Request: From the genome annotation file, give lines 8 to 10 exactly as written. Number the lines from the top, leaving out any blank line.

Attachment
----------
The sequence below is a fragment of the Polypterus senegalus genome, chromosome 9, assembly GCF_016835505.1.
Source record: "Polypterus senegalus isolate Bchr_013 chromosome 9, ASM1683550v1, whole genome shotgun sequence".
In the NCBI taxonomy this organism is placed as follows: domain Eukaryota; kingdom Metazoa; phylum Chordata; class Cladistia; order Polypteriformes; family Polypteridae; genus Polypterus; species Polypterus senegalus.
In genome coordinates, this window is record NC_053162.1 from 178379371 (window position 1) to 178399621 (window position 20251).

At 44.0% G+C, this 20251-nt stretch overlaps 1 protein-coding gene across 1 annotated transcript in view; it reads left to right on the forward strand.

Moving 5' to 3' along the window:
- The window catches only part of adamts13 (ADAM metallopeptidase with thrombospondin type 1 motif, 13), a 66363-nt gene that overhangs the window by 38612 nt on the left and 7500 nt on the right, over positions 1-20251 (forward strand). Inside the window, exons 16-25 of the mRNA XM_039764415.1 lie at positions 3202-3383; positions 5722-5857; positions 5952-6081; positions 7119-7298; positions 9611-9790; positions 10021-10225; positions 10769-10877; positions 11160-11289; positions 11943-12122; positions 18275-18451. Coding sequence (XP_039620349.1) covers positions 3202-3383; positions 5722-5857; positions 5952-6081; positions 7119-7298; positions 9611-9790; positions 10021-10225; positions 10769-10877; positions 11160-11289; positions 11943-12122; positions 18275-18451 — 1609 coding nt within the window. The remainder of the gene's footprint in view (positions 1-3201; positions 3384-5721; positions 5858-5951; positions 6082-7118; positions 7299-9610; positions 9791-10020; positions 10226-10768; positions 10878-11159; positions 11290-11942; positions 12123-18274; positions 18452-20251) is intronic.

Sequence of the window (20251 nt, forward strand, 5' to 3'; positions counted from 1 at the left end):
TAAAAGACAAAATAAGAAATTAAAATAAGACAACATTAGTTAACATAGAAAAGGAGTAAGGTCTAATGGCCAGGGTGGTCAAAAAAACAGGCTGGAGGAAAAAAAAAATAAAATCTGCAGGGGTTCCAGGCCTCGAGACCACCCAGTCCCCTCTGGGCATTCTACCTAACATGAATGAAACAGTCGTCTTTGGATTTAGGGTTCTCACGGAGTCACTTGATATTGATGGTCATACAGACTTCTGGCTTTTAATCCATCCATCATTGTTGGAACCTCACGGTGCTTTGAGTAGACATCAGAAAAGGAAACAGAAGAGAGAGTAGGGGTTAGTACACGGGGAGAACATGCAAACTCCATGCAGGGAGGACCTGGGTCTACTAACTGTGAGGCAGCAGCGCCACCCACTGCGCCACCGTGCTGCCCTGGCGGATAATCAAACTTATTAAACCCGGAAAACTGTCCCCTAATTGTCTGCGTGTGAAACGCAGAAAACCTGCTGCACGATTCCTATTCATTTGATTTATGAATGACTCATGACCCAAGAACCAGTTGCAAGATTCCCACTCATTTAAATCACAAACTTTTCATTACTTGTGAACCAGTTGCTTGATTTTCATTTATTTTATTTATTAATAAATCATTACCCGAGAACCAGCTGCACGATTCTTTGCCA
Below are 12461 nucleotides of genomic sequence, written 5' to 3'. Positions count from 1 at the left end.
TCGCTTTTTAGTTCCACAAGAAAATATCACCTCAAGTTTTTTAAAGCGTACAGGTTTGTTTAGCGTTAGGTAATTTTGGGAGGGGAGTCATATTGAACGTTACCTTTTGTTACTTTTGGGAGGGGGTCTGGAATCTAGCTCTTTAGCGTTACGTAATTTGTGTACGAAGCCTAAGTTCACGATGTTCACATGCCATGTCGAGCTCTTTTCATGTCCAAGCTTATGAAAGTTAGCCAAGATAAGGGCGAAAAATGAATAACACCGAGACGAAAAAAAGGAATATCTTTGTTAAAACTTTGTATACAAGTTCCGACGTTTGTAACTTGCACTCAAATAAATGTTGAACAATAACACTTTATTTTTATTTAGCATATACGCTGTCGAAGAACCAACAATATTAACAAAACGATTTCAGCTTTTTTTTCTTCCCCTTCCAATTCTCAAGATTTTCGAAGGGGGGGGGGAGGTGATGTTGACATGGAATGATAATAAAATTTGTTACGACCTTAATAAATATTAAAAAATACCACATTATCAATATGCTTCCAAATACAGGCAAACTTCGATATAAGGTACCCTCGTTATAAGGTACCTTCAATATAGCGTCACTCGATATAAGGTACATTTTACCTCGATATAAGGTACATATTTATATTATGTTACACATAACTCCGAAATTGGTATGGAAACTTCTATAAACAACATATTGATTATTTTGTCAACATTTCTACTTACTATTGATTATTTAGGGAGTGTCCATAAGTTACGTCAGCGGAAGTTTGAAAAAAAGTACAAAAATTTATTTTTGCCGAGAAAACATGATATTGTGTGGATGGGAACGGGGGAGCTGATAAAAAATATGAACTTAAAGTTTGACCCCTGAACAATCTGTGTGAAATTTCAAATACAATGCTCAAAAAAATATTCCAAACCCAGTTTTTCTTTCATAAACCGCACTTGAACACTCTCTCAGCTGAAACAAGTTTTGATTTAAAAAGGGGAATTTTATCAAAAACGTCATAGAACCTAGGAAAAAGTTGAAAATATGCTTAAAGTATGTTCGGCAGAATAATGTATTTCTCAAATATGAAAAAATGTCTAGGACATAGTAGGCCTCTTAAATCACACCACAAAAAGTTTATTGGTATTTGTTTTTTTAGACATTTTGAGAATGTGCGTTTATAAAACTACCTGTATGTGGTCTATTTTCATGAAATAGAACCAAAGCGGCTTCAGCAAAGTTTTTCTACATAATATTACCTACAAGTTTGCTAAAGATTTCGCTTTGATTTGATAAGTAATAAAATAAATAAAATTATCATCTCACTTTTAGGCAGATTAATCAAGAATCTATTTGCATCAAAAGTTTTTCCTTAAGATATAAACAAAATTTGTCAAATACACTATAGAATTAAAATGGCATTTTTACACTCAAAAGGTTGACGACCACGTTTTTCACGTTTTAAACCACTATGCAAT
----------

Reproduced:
Sequence of the window (20251 nt, forward strand, 5' to 3'; positions counted from 1 at the left end):
TAAAAGACAAAATAAGAAATTAAAATAAGACAACATTAGTTAACATAGAAAAGGAGTAAGGTCTAATGGCCAGGGTGGTCAAAAAAACAGGCTGGAGGAAAAAAAAAATAAAATCTGCAGGGGTTCCAGGCCTCGAGACCACCCAGTCCCCTCTGGGCATTCTACCTAACATGAATGAAACAGTCGTCTTTGGATTTAGGGTTCTCACGGAGTCACTTGATATTGATGGTCATACAGACTTCTGGCTTTTAATCCATCCATCATTGTTGGAACCTCACGGTGCTTTGAGTAGACATCAGAAAAGGAAACAGAAGAGAGAGTAGGGGTTAGTACACGGGGAGAACATGCAAACTCCATGCAGGGAGGACCTGGGTCTACTAACTGTGAGGCAGCAGCGCCACCCACTGCGCCACCGTGCTGCCCTGGCGGATAATCAAACTTATTAAACCCGGAAAACTGTCCCCTAATTGTCTGCGTGTGAAACGCAGAAAACCTGCTGCACGATTCCTATTCATTTGATTTATGAATGACTCATGACCCAAGAACCAGTTGCAAGATTCCCACTCATTTAAATCACAAACTTTTCATTACTTGTGAACCAGTTGCTTGATTTTCATTTATTTTATTTATTAATAAATCATTACCCGAGAACCAGCTGCACGATTCTTTGCCA
Below are 12461 nucleotides of genomic sequence, written 5' to 3'. Positions count from 1 at the left end.